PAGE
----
Posted on September 7, 2011 by Flames
Stew Wilson from Zero Point Information is here to tell us about his new game Black Seven. A modern espionage RPG, Black Seven isinspired by stealth-action games like Deus Ex, Alpha Protocol, and Splinter Cell.
Infiltrating BLACK SEVEN
BLACK SEVEN started life in my throw-away ideas file, a couple of notes for a system that, at the time, I wasn’t able to make work. That time was 2004, and I was re-playing Deus Ex for the fourth time. Under the effects of too much strong coffee, I hacked White Wolf’s Trinity so that I could run Deus Ex-like games. I never had a chance to try it, and I was left with niggling little ideas that wouldn’t go away that wouldn’t work in my proposed hack.
Posted on August 10, 2011 by spikexan
Daniel Solis’ Do: Pilgrims of the Flying Temple is a different type of game for me to review. It’s not the kind of game I would pick up on my own. This isn’t to say I am against indie games because, well, I have dozens of examples to the contrary. No, the genre just isn’t that interesting to me and I know my gaming group mostly wouldn’t get behind the concept.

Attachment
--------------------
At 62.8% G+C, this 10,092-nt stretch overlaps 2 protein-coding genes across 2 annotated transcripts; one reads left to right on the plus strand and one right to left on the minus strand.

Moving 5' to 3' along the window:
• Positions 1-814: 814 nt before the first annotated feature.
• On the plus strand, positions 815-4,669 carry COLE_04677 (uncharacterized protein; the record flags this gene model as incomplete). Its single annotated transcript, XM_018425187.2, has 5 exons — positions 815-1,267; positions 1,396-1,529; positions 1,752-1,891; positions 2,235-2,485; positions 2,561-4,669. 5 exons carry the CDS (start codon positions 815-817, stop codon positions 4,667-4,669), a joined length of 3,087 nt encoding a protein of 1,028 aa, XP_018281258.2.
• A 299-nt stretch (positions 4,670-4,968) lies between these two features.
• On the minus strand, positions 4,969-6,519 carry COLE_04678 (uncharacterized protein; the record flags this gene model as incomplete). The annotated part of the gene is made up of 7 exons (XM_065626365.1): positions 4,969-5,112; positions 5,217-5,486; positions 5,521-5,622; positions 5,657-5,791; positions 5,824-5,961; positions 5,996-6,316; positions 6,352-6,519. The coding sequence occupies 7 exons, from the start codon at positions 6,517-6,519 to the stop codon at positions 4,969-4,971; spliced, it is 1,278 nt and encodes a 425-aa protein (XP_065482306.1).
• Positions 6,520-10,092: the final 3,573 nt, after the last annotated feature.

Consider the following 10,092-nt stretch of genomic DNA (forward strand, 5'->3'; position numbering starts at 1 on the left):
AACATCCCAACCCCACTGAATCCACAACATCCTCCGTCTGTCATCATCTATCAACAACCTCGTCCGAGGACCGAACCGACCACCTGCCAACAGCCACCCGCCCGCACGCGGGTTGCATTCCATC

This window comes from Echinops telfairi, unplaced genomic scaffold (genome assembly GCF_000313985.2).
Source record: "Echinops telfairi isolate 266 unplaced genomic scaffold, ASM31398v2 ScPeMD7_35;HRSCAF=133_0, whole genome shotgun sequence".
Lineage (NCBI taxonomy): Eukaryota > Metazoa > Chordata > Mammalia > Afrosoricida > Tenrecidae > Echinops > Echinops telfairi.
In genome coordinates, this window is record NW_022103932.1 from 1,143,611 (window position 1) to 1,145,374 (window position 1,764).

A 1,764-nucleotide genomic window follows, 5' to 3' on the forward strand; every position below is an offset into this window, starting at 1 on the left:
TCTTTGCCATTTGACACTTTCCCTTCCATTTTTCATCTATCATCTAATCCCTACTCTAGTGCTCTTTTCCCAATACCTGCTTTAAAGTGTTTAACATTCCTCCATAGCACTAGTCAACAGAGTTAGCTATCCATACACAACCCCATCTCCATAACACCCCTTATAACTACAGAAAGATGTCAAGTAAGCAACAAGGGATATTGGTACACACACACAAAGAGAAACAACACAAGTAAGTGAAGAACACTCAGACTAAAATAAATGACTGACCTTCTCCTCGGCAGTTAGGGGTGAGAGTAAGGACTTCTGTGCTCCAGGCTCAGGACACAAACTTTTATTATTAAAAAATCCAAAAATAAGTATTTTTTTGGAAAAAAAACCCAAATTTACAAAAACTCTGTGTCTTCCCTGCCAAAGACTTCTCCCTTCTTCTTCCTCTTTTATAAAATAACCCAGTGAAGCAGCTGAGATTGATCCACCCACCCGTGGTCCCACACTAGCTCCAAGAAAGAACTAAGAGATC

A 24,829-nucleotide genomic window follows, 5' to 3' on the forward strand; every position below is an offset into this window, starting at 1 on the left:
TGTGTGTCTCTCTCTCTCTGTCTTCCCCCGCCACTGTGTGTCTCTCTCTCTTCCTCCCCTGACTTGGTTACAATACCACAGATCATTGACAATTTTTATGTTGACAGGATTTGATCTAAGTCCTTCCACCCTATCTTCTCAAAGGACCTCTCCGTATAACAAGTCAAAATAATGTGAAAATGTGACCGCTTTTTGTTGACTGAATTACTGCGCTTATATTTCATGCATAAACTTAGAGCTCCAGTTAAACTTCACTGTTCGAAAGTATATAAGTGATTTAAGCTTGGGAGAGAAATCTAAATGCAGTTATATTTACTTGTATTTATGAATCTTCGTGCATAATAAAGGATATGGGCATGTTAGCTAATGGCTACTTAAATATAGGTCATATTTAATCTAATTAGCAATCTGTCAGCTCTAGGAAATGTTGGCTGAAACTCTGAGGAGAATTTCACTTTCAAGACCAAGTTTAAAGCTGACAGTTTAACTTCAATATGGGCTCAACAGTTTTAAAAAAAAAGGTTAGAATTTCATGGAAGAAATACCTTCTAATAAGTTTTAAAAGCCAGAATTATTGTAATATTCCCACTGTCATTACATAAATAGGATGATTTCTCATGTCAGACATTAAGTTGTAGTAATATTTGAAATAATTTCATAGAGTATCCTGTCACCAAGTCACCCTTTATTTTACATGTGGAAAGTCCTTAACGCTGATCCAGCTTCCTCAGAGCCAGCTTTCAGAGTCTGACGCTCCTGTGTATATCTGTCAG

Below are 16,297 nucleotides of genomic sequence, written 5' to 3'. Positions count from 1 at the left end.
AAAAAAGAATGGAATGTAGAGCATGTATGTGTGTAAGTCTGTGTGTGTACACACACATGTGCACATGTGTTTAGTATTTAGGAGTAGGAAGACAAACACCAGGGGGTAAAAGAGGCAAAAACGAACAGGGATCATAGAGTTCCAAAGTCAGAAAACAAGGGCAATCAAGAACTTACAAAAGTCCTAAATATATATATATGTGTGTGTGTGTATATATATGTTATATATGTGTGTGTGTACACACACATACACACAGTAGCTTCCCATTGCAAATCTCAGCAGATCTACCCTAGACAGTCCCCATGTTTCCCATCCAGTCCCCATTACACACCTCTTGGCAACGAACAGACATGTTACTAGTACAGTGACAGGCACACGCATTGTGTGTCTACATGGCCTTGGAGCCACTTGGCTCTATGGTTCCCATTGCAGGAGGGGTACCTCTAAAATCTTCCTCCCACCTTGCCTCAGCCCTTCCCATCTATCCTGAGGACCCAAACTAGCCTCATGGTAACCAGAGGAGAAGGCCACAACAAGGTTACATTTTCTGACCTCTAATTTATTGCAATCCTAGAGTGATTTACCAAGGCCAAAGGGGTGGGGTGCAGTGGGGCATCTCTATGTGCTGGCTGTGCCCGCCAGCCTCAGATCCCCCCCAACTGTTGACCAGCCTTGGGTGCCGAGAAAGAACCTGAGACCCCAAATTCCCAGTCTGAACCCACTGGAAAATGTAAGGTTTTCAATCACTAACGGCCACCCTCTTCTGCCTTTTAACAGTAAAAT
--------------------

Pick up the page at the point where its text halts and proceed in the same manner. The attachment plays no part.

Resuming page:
With that said, the book really won me over (can’t make a claim to my gaming group though). There are three key elements to this clever game that make it intriguing and full of potential for gamers and, more importantly, young gamers. We’ll go over those elements (maybe two more) and I’ll show you why this is exactly the kind of game I’d play with my son (he’s seven or, as he’s say, seven and a half).
The idea of a wandering pilgrim is attractive even when laced in an anime dressing (not my thing).
Posted on May 25, 2011 by Nix
100 Horror Adventure Seeds is not a ponderous tome of highly drawn out and detailed adventures that focus on the things that go bump in the night. In this collection the ideas that James sets down are designed to trigger the imagination, not to stifle it. He starts off, quite early in the book, with the trials and pitfalls of horror gaming in general and moves on to the relative usefulness of a more structured module. It quickly becomes apparent that James is not a fan of the structured module. He does admit that they are good introductions for a new Game Master to a system, but eventually these will hinder a Game Master due to their lack of GM creativity.
James then describes why a more traditional module format tends to fail, and the main reason is quite simply the players. A player tends to have this nasty tendency to think for themselves and to have reactions that are not completely scripted. It is true that a Game Master can nudge and coddle a group back onto the modules path, but then that strips the players of their freedoms. With this collection, I believe James sets troubled Game Masters down the correct path where the plot is highly fluid and adaptable.